It is sensible to see whether the proposed unitary changes command public support. What do people in Cornwall think? What’s the best way to find out what people think? Easy, you ask them, you organise a vote. At the end of the day a yes-or-no decision will be made by the government to go ahead or not with a unitary Cornwall council so it makes sense to ask the people of Cornwall to vote Yes or No. That way we get a clear result from people. The government should have insisted on a poll of every adult in Cornwall.

Consultation by leaflet

Cornwall county council, controlled by a Liberal Democrat majority, has proposed a unitary council. A binding referendum on the unitary issue would not be legal but an advisory poll is. The county council could have gone for such a countywide poll to ascertain what the people of Cornwall want, whether they support or oppose a unitary council, and the result would have been an unmistakable expression of people’s views, giving them genuine influence over the decision. Conservative and Labour county councillors pressed for a popular vote.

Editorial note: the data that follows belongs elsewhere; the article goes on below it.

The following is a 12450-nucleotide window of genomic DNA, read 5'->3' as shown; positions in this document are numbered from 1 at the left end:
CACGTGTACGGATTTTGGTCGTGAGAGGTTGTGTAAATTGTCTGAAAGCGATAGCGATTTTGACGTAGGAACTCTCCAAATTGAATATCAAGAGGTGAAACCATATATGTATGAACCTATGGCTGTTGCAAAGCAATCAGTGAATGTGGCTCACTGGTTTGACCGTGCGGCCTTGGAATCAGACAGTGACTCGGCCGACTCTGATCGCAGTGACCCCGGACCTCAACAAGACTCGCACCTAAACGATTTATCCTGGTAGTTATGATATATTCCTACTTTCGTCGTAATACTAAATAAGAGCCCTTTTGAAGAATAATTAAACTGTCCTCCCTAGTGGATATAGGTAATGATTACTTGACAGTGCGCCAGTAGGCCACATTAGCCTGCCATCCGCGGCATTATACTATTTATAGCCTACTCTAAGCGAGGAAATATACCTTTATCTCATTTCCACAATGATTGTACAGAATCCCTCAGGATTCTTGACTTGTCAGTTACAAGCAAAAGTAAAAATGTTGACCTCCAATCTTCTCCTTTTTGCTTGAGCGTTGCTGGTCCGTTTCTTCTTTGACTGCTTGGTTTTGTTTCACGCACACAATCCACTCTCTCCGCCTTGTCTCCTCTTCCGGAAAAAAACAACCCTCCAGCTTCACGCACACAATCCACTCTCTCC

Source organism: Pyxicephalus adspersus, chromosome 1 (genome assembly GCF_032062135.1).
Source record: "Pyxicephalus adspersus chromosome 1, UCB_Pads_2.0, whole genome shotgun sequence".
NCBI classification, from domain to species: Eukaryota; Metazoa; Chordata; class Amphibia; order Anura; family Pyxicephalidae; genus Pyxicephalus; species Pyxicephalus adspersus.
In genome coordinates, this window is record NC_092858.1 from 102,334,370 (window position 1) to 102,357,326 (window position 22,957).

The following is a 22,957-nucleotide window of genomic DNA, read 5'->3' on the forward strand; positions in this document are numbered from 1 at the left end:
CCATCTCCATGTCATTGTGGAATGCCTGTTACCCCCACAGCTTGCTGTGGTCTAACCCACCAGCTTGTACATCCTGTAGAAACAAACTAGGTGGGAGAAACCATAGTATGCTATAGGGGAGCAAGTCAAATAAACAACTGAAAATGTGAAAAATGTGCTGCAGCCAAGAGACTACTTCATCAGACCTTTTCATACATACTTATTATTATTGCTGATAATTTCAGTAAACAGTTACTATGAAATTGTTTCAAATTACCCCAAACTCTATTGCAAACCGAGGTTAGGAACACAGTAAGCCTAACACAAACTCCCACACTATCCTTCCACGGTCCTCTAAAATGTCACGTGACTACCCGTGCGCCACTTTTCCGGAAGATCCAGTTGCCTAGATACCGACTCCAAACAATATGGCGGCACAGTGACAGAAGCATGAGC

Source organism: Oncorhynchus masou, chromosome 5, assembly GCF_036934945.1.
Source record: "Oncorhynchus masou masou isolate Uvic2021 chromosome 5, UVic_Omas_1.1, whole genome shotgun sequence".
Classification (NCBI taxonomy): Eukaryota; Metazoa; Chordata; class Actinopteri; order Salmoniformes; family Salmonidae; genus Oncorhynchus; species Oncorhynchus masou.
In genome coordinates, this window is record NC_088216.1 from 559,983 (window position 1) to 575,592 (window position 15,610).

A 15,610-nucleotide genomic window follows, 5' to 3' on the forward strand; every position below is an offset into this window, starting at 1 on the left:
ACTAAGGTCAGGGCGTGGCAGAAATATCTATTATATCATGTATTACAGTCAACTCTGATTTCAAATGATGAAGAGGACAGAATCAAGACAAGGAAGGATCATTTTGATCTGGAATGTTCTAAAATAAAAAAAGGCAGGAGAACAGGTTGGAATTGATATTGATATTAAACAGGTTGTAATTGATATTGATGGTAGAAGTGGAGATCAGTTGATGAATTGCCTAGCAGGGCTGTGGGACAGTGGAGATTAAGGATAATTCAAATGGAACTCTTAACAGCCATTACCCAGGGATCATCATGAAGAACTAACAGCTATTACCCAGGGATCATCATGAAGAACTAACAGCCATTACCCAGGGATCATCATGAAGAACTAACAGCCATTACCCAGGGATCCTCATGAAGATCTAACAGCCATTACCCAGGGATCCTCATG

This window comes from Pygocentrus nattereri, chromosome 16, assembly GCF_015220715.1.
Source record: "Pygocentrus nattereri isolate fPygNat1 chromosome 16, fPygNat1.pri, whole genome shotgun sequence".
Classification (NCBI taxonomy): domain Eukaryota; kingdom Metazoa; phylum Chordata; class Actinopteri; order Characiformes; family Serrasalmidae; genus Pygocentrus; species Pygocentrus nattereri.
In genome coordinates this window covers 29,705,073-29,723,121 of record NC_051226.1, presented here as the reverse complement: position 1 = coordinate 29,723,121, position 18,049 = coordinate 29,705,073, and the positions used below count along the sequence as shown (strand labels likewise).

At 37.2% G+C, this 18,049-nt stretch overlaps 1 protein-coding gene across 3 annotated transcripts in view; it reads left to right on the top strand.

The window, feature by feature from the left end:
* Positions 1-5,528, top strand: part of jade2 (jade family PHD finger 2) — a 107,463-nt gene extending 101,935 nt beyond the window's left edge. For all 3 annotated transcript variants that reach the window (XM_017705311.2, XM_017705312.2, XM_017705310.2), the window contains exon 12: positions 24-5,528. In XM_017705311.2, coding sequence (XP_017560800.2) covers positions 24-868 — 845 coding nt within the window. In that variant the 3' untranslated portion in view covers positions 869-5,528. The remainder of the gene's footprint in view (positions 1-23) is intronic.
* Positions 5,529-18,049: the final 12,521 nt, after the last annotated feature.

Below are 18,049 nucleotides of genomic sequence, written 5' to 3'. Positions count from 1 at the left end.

However, the Libdem county council rejected the clarity of a yes-or-no poll and has chosen instead to consult people through an oblique approach. Consequently every household is being sent an informative leaflet asking for their views – but not containing a straightforward yes-or-no voting slip. The public is asked on a post-paid slip “What do you think about” the creation of a unitary council for Cornwall? The slip also invites people to “send any further comments” to the county council.